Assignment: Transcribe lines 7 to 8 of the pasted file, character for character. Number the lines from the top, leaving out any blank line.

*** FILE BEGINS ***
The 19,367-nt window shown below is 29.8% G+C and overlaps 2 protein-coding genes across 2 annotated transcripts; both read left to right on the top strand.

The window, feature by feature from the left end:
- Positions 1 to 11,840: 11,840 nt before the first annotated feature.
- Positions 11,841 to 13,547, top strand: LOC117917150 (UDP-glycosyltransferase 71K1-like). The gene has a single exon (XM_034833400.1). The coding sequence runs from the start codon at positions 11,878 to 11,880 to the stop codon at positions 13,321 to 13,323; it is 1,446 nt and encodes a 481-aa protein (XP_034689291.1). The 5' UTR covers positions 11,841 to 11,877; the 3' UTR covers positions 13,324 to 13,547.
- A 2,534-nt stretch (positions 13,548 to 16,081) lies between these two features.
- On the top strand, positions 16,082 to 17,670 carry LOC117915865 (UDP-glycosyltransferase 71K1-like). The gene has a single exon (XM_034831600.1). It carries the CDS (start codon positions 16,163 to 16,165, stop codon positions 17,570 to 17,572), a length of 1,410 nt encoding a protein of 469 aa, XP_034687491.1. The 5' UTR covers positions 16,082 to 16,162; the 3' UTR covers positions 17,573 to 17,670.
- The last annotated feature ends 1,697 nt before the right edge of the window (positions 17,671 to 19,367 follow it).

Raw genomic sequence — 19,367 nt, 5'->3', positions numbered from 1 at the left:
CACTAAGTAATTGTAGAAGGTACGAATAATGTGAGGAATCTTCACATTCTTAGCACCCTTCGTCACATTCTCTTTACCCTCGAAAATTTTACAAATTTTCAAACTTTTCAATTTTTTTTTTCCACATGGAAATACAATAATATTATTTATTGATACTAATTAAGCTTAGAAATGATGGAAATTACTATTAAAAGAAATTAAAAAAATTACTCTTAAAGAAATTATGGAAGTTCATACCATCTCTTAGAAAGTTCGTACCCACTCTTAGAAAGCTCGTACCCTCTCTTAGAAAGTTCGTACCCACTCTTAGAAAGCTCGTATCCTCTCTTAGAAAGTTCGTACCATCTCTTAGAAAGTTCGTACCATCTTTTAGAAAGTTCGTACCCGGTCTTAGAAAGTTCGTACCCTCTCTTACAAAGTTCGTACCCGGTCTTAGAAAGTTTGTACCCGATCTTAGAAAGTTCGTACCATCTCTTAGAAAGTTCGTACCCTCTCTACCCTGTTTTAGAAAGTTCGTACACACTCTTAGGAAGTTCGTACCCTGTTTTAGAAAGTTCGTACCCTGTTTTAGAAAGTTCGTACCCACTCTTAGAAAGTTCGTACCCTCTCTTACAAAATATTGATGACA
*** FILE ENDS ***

- The last annotated feature ends 1,697 nt before the right edge of the window (positions 17,671 to 19,367 follow it).

Raw genomic sequence — 19,367 nt, 5'->3', positions numbered from 1 at the left: